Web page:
TUC pledges national demonstration support after hearing sex-for-rent and eviction atrocities
WOMEN vowed yesterday to be at the forefront of the fightback against the Tories’ “pernicious” Housing and Planning Bill, ahead of Sunday’s thousands-strong national demonstration.
The pledge was made as all unions present at the TUC Women’s Conference gave their passionate support to a motion to fight the Bill.
GMB delegate Rebecca Winson shared repulsive stories of women bribed to perform sex acts in return for lower rent and other atrocities.
“I know women who were evicted for being a ‘woman who answers back,’ women who have been offered a rent reduction for performing certain ‘services,’ disabled single parents whom councils evict and then refuse to rehome somewhere suitable,” said Ms Winson.
“I was evicted for complaining to the council when the ceiling of my flat fell through due to a flood and the landlord refused to fix it.
“And I have dozens of friends who can’t even move out of their childhood bedroom because they can’t afford to leave home.”
Ms Winson urged sisters to join Sunday’s march in London, describing the Housing Bill as “a pernicious piece of legislation which will make the already horrendous housing crisis 10 times worse.”
Her words were echoed by shadow housing minister John Healey, who promised to stand by Britain’s working people if the Bill is passed.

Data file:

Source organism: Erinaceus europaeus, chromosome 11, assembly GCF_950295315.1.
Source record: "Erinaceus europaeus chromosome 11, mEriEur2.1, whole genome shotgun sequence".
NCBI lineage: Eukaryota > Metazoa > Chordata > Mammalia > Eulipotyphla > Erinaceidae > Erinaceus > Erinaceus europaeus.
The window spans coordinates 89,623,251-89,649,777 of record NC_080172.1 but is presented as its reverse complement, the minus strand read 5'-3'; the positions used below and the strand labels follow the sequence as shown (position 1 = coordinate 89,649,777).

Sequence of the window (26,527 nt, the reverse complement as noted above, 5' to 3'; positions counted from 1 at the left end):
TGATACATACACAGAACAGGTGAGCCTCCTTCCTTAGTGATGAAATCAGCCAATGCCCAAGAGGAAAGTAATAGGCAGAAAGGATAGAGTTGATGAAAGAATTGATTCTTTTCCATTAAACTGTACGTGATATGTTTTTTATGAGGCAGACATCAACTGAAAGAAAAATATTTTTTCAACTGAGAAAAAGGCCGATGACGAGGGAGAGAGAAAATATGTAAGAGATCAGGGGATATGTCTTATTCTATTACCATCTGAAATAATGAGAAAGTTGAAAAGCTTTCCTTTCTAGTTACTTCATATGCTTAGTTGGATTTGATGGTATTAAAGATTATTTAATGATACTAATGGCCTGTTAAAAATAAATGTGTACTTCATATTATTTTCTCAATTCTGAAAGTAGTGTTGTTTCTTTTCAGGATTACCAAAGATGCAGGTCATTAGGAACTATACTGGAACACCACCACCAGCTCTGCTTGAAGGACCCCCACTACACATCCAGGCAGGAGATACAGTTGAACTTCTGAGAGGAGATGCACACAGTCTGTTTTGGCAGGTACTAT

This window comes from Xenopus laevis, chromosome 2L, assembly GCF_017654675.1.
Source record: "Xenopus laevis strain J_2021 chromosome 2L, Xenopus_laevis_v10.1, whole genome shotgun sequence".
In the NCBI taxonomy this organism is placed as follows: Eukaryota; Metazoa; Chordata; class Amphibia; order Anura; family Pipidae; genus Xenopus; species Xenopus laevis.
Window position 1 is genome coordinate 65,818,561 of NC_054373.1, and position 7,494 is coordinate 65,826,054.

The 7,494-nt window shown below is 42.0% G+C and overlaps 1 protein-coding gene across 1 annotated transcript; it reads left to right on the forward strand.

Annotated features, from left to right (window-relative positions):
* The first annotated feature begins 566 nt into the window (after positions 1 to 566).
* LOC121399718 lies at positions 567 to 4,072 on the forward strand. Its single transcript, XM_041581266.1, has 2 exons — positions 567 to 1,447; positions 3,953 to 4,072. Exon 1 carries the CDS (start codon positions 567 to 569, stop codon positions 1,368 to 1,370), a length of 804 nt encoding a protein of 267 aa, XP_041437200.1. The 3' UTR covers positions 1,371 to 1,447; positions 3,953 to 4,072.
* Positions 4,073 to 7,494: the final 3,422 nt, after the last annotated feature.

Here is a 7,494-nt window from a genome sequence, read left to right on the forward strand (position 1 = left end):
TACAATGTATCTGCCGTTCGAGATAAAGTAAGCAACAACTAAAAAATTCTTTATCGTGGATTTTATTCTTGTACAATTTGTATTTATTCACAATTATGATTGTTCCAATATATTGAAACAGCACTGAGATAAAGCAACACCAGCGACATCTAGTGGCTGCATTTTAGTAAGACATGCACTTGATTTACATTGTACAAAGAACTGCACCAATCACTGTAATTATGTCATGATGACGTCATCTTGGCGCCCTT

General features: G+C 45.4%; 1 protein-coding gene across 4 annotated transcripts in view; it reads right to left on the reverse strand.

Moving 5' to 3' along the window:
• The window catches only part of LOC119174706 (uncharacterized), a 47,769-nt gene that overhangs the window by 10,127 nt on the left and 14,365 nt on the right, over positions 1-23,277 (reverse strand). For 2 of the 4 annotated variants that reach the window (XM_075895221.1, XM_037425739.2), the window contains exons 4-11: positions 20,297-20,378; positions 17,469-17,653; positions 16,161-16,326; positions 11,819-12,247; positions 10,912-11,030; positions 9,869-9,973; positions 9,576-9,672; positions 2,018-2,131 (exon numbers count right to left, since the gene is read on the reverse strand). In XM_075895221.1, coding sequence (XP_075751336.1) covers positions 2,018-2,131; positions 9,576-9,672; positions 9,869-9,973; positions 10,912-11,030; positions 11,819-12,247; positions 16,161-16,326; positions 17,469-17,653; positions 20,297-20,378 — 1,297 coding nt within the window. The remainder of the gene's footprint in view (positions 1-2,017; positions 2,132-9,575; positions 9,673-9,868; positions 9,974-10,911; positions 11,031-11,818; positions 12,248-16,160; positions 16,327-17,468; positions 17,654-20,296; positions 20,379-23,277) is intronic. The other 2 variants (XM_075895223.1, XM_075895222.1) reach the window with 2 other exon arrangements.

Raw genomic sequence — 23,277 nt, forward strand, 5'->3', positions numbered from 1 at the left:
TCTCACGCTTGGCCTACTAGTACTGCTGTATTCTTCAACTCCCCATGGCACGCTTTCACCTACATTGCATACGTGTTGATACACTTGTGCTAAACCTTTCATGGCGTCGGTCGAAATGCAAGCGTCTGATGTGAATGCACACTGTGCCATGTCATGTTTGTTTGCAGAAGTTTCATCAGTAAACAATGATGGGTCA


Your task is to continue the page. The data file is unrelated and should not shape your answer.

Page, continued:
The Bill’s pay-to-stay policy requires council tenants earning over £30,000 to pay private-sector rents or be thrown out.
It will hit low and middle-income workers the hardest, with teachers, nurses and firefighters all at risk of having to choose between their jobs and their homes.
“George Osborne’s tenant tax will single out working households on modest incomes and hike their rents,” said Mr Healey.
“It’s the tradespeople, service workers and public-sector workers who are the backbone of our local economies that are going to be hit hardest.
“This tenant tax is also a big disincentive to getting a job or taking on more hours.
“It means nurses, plumbers, firemen and teachers could be faced with a choice between quitting their job or losing their home.
“Labour will continue to lead the opposition to these extreme plans. George Osborne must now see sense and think again.”
Over 2,000 people are expected to march through London on Sunday against the Bill.
Organiser Glyn Robbins told the Star that the day was “a chance to send a message to the government about how wrong the Housing and Planning Bill was.
“For some years now it’s been clear that it’s not just about the number of houses built, it’s what type and who for,” he said.
“More homes are built in [London’s] Tower Hamlets than anywhere in Europe, but housing waiting lists haven’t budged.”
And he added: “I hope John Healey, with lots of other Labour politicians, as well as people from other political parties and none will be on the demonstration.”